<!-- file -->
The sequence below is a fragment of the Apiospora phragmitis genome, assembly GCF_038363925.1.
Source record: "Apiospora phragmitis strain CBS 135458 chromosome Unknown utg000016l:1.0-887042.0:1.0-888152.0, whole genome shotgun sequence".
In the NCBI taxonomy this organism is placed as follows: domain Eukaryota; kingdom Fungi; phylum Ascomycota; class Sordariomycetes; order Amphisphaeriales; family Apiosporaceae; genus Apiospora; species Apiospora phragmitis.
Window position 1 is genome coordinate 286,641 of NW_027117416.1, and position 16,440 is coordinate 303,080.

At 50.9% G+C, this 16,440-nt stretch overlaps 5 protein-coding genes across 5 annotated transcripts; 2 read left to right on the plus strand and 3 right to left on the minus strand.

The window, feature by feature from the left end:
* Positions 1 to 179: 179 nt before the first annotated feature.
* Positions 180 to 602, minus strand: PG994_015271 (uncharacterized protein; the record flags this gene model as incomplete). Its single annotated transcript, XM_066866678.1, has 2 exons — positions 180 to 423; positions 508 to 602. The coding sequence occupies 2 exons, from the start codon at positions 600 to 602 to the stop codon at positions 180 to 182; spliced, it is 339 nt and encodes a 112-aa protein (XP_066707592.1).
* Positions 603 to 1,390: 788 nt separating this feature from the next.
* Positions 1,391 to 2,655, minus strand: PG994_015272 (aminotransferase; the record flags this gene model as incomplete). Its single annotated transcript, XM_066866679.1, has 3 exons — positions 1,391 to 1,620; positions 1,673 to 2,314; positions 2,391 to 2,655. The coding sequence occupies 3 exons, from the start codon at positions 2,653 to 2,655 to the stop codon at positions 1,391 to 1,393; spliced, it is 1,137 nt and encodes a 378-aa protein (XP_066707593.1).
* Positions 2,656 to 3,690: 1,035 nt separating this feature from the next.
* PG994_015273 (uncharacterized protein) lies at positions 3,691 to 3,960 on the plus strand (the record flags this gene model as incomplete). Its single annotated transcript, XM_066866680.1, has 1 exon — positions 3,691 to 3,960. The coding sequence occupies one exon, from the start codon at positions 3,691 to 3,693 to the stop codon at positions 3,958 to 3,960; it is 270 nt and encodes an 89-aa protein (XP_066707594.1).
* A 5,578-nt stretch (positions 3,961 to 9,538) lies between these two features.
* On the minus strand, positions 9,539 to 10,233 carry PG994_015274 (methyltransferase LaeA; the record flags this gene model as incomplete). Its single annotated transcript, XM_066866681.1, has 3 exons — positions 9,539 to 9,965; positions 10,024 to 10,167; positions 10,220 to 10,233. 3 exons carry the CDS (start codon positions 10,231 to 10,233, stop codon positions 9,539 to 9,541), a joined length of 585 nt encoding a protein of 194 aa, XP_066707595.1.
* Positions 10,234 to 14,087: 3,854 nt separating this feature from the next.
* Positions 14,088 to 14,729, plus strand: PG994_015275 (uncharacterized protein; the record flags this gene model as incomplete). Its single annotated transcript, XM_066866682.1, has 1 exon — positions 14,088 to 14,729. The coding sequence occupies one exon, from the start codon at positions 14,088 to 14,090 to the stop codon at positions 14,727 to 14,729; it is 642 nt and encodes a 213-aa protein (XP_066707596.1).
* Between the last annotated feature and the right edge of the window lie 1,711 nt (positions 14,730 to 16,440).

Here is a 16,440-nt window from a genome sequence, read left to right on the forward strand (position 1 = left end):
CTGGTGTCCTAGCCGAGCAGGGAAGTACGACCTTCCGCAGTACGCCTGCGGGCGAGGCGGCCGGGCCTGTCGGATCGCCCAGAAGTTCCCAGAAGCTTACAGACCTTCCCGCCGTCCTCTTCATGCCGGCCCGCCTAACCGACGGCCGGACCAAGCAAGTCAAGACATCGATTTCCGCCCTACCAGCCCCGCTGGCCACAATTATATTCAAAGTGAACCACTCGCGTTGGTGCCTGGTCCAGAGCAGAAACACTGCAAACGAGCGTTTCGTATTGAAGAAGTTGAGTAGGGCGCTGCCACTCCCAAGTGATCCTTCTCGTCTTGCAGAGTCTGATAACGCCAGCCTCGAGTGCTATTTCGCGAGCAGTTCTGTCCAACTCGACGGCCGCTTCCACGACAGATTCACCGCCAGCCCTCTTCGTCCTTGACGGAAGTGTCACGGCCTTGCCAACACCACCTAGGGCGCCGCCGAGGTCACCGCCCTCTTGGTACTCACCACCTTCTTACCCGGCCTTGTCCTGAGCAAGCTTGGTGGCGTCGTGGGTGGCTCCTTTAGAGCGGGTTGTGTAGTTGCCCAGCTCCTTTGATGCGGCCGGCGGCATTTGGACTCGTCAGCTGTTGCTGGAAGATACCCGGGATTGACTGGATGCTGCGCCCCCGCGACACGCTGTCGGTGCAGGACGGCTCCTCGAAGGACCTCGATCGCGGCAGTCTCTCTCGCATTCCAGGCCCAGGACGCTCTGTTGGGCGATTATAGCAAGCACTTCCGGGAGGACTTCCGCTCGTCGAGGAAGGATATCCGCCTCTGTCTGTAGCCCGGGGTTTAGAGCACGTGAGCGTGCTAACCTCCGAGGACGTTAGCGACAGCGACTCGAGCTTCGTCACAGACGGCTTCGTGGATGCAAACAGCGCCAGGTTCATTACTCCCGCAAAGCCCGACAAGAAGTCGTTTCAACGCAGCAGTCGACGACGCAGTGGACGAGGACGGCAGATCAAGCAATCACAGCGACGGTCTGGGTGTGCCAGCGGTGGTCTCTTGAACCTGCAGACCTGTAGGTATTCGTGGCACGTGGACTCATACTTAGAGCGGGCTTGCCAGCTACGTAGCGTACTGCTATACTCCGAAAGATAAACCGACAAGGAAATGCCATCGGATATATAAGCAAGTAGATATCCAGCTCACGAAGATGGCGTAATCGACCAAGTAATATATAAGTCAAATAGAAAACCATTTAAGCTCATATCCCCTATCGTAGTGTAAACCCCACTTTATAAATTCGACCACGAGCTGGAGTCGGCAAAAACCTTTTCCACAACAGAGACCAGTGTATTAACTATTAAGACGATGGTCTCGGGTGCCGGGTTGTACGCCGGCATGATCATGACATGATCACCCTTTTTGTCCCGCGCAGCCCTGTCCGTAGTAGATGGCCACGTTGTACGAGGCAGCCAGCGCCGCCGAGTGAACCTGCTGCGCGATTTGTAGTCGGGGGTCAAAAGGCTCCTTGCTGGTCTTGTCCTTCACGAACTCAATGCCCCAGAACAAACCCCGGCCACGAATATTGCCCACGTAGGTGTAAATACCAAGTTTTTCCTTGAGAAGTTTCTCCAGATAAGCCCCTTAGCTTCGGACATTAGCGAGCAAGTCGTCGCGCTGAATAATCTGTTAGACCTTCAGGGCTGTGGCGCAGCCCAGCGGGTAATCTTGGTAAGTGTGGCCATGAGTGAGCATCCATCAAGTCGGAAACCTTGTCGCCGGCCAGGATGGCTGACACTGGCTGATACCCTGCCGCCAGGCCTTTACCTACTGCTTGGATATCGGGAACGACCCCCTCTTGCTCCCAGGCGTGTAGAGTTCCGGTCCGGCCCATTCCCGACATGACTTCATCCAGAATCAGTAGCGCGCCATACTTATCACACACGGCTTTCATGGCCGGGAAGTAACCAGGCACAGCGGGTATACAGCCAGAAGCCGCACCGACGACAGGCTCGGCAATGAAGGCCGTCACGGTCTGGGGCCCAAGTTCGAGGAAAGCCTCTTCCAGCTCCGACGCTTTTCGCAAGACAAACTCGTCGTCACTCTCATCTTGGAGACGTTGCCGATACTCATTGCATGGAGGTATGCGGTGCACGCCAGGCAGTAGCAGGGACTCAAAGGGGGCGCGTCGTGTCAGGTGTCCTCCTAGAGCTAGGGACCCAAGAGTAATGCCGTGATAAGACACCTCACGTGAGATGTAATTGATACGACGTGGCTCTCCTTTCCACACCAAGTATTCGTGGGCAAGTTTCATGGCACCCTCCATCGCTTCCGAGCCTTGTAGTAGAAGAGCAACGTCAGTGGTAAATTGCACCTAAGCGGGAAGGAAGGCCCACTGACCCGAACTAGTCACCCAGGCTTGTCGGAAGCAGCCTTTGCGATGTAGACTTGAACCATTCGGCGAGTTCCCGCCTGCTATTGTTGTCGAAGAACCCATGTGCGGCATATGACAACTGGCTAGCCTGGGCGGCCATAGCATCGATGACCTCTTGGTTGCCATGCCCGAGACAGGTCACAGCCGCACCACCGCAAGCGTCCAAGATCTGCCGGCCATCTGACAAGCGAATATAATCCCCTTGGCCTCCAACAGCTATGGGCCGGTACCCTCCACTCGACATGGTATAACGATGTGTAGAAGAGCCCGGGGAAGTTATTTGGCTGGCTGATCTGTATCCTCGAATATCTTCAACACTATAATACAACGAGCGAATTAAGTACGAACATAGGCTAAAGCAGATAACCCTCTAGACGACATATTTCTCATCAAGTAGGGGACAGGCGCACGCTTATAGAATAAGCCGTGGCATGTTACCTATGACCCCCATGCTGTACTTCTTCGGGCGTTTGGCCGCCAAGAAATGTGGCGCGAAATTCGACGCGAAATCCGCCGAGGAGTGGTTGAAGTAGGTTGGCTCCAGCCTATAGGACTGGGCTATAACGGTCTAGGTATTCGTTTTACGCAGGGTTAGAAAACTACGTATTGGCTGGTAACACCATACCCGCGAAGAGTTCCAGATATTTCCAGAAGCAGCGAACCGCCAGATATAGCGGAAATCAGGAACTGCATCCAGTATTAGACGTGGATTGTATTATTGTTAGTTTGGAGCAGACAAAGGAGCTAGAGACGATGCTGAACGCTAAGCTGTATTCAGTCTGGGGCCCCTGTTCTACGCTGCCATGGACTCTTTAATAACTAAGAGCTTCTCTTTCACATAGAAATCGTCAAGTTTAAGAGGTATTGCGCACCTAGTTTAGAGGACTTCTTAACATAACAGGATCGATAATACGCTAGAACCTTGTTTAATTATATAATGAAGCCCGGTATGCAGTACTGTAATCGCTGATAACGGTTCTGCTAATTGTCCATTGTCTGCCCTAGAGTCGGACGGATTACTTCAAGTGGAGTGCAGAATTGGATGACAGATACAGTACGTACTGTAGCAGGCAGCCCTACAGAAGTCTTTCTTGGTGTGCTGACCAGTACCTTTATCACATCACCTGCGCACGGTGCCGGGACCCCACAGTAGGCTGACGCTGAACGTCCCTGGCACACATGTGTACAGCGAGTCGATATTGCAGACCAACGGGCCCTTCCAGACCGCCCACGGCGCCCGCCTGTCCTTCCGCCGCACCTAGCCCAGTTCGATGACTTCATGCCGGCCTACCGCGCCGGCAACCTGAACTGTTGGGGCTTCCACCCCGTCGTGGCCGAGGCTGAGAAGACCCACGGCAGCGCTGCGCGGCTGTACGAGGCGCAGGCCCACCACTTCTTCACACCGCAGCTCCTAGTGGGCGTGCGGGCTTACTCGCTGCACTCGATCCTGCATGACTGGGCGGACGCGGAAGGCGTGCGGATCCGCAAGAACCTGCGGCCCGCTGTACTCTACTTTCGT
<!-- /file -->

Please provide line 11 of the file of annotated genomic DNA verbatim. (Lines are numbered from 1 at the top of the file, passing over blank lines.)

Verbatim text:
* Positions 2,656 to 3,690: 1,035 nt separating this feature from the next.